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Everyone from chef Padma Lakshmi to the “illustrious drag queen Lady Bunny” joined celebrity host Jennifer Hudson last week in New York for W Hotels’ first Turn It Up For Change event promoting same-sex marriage.
Taking place at W New York – Union Square, with the theme “Love Has No Limit,” the party raised money for the Human Rights Campaign (HRC) that supports public education about the LGBT community. Through the end of 2015, W properties nationwide will be hosting similar events to trumpet the HRC’s mission to get same-sex marriage legalized in all 50 states.
The formation of the Turn It Up For Change partnership began in October last year at an HRC gala where the organization’s president Chad Griffin spoke about the need to stay resolute in the fight for gay and transgender rights. Anthony Ingham, VP, North America brand management for W Hotels, was in attendance, and Griffin’s message struck a chord. Starwood Hotels and HRC have worked together for 10 years to develop internal best practices revolving around LGBT workplace equality, but Ingham felt W could do more on a public stage.
“That was the beginning of conversations about how W has become such a powerful brand, and has such a broad reach and incredible following, that it really can influence public opinion,” says Ingham. “I know that we have a huge number of associates who work for W who are part of the LGBT community…, but we don’t ever talk about it externally, and I don’t think we’ve been vocal about it enough.”
As of now, a total of 32 states and the District of Columbia have approved same-sex marriage, up from 14 states in October 2013 when Griffin spoke at the HRC event. The Turn It Up For Change parties, using the hashtag #lovehasnolimit, will donate a percentage of profits per each legalized state to HRC, with the goal that by the end of 2015, donations will total 50% when every state recognizes LGBT unions.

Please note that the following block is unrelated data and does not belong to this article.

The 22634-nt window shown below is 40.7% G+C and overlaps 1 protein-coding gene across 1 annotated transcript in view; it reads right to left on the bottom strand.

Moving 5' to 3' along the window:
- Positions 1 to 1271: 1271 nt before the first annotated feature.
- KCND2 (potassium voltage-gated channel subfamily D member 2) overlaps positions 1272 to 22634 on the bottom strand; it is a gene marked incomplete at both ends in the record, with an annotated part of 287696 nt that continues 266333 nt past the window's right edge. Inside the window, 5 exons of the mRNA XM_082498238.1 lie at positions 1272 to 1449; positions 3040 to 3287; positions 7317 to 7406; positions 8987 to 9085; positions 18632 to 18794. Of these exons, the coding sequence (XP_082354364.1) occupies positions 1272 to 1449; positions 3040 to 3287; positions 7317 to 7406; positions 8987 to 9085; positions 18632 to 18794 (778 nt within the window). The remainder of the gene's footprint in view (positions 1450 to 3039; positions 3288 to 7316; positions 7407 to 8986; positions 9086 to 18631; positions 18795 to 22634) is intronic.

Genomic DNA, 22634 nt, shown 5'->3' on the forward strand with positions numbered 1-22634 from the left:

When that happens, W Hotels still plans to work with HRC and advocate vocally for the LGBT community. Ingham explains that the focus will then shift to raising awareness for workplace equality.
He says, “We may get to the point where marriage equality is legal in all 50 states, but there’s still a huge discrepancy from one state to another in legislation that protects LGBT people in the workplace from discrimination and being fired.”
Inclusivity as Brand & Business Driver
W Hotels is one of those large global brands with a culturally attuned consumer base that provides it the ability to take such a firm public stand on a highly politicized issue. Because W has always promoted “What’s New & Next” in design, fashion, music and nightlife, and because it’s always supported social causes to varying degrees, that brand positioning clearly communicates a celebration of diversity and multiculturalism.
That sense of inclusivity has accomplished two things that can be directly linked to W Hotels’ especially quick and successful development worldwide, and its ascent into the luxury hospitality bracket.
One, it attracts a wide range of applicants of all sexual orientation who want to be part of W’s inclusive culture, providing a broad base of emotionally engaged employees. Two, it attracts a wide range of upscale consumers, surprisingly of all ages, who want to align themselves with W’s modern mindset in design and programming.
“So kind of organically, the brand has become embraced by the LGBT community as a great place to work,” says Ingham. “And while the majority of our customer base is straight, I would argue they are an audience who really appreciates the diversity and sense of equality that exist within W…. I don’t think it was actually designed as a brand pillar, but it’s been part of W’s DNA from the beginning.”
To promote Turn It Up For Change, there’s a Starwood microsite with videos and upcoming events nationwide. W Hotels has also ramped up its Tumblr over the summer, which Ingham says will be a central platform for this initiative. With LGBT community voices from Lady Bunny to LadyFag pushing W content to promote the HRC cause, there surely won’t be a lack of shareable photos.
Greg Oates covers hospitality and tourism development / email: email@example.com